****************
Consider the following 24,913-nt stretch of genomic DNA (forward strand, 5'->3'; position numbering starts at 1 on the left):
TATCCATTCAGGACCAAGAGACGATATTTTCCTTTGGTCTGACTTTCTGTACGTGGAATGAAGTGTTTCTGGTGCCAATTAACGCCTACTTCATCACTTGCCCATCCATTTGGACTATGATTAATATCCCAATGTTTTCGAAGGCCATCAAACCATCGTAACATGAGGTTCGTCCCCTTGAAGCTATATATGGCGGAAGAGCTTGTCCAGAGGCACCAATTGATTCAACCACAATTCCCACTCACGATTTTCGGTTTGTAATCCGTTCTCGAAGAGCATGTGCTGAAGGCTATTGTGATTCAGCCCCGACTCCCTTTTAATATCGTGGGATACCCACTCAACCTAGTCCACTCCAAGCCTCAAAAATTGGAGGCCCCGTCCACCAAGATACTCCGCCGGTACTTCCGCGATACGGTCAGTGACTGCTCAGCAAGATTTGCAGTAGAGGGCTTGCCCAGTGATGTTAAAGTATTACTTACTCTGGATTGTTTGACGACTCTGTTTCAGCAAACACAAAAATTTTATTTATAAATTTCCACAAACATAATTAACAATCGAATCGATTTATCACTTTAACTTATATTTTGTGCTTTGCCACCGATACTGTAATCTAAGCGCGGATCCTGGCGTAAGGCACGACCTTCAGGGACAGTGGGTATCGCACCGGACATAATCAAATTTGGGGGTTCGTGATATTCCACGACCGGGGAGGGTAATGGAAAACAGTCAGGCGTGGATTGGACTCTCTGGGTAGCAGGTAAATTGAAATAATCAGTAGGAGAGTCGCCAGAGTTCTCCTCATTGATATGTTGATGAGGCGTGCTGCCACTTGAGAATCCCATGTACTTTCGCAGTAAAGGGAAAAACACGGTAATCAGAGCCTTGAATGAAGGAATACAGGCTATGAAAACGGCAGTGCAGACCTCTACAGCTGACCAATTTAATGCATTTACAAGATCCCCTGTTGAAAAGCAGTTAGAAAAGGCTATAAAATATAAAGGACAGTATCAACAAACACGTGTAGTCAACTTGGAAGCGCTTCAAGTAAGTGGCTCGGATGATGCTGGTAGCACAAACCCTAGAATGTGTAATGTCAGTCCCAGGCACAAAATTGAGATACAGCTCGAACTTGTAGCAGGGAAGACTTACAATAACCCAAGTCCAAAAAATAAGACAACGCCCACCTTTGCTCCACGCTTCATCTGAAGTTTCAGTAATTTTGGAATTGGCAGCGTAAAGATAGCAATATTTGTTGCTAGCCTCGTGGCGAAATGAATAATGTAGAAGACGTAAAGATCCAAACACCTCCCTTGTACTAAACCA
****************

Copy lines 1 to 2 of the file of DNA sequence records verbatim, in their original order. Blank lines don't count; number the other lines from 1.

Consider the following 24,913-nt stretch of genomic DNA (forward strand, 5'->3'; position numbering starts at 1 on the left):
TATCCATTCAGGACCAAGAGACGATATTTTCCTTTGGTCTGACTTTCTGTACGTGGAATGAAGTGTTTCTGGTGCCAATTAACGCCTACTTCATCACTTGCCCATCCATTTGGACTATGATTAATATCCCAATGTTTTCGAAGGCCATCAAACCATCGTAACATGAGGTTCGTCCCCTTGAAGCTATATATGGCGGAAGAGCTTGTCCAGAGGCACCAATTGATTCAACCACAATTCCCACTCACGATTTTCGGTTTGTAATCCGTTCTCGAAGAGCATGTGCTGAAGGCTATTGTGATTCAGCCCCGACTCCCTTTTAATATCGTGGGATACCCACTCAACCTAGTCCACTCCAAGCCTCAAAAATTGGAGGCCCCGTCCACCAAGATACTCCGCCGGTACTTCCGCGATACGGTCAGTGACTGCTCAGCAAGATTTGCAGTAGAGGGCTTGCCCAGTGATGTTAAAGTATTACTTACTCTGGATTGTTTGACGACTCTGTTTCAGCAAACACAAAAATTTTATTTATAAATTTCCACAAACATAATTAACAATCGAATCGATTTATCACTTTAACTTATATTTTGTGCTTTGCCACCGATACTGTAATCTAAGCGCGGATCCTGGCGTAAGGCACGACCTTCAGGGACAGTGGGTATCGCACCGGACATAATCAAATTTGGGGGTTCGTGATATTCCACGACCGGGGAGGGTAATGGAAAACAGTCAGGCGTGGATTGGACTCTCTGGGTAGCAGGTAAATTGAAATAATCAGTAGGAGAGTCGCCAGAGTTCTCCTCATTGATATGTTGATGAGGCGTGCTGCCACTTGAGAATCCCATGTACTTTCGCAGTAAAGGGAAAAACACGGTAATCAGAGCCTTGAATGAAGGAATACAGGCTATGAAAACGGCAGTGCAGACCTCTACAGCTGACCAATTTAATGCATTTACAAGATCCCCTGTTGAAAAGCAGTTAGAAAAGGCTATAAAATATAAAGGACAGTATCAACAAACACGTGTAGTCAACTTGGAAGCGCTTCAAGTAAGTGGCTCGGATGATGCTGGTAGCACAAACCCTAGAATGTGTAATGTCAGTCCCAGGCACAAAATTGAGATACAGCTCGAACTTGTAGCAGGGAAGACTTACAATAACCCAAGTCCAAAAAATAAGACAACGCCCACCTTTGCTCCACGCTTCATCTGAAGTTTCAGTAATTTTGGAATTGGCAGCGTAAAGATAGCAATATTTGTTGCTAGCCTCGTGGCGAAATGAATAATGTAGAAGACGTAAAGATCCAAACACCTCCCTTGTACTAAACCA